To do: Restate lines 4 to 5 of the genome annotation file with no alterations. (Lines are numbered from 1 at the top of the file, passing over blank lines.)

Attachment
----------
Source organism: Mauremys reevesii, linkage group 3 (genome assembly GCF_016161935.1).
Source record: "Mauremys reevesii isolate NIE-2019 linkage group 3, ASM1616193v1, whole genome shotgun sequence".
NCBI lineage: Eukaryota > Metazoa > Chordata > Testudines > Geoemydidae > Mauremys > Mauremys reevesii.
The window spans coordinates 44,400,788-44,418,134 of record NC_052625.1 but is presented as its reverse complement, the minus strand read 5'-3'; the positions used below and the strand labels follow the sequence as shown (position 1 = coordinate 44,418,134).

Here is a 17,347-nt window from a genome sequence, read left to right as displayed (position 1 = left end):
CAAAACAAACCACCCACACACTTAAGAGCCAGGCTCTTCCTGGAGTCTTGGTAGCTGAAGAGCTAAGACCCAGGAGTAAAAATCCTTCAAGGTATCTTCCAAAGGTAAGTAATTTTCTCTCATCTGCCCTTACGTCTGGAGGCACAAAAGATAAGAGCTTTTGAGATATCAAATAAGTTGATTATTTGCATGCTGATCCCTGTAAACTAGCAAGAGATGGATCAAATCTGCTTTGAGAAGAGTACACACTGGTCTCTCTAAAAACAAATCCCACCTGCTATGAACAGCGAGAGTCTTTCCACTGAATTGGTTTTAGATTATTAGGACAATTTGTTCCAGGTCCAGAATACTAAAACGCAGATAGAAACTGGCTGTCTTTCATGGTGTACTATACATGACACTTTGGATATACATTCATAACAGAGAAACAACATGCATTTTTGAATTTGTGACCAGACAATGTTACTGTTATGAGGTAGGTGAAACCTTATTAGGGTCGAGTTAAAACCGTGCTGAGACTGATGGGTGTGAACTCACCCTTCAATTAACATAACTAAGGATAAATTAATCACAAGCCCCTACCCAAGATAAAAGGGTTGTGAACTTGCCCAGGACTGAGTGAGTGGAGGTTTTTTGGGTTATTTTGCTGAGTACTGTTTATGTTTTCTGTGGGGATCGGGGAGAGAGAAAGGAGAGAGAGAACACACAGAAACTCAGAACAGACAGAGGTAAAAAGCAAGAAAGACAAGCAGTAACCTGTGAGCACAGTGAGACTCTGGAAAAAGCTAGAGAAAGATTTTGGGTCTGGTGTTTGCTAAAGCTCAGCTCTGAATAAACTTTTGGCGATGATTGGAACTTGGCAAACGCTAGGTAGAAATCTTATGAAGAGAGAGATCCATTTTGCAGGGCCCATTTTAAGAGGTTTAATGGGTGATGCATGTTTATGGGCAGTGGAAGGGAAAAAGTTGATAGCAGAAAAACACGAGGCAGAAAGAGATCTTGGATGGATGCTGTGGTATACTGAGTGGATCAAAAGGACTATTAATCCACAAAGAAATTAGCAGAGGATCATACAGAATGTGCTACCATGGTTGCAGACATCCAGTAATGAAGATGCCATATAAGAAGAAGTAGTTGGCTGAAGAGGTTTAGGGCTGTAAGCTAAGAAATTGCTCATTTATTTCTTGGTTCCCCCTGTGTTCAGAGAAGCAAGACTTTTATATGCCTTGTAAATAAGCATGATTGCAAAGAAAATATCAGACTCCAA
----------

The window spans coordinates 44,400,788-44,418,134 of record NC_052625.1 but is presented as its reverse complement, the minus strand read 5'-3'; the positions used below and the strand labels follow the sequence as shown (position 1 = coordinate 44,418,134).

Here is a 17,347-nt window from a genome sequence, read left to right as displayed (position 1 = left end):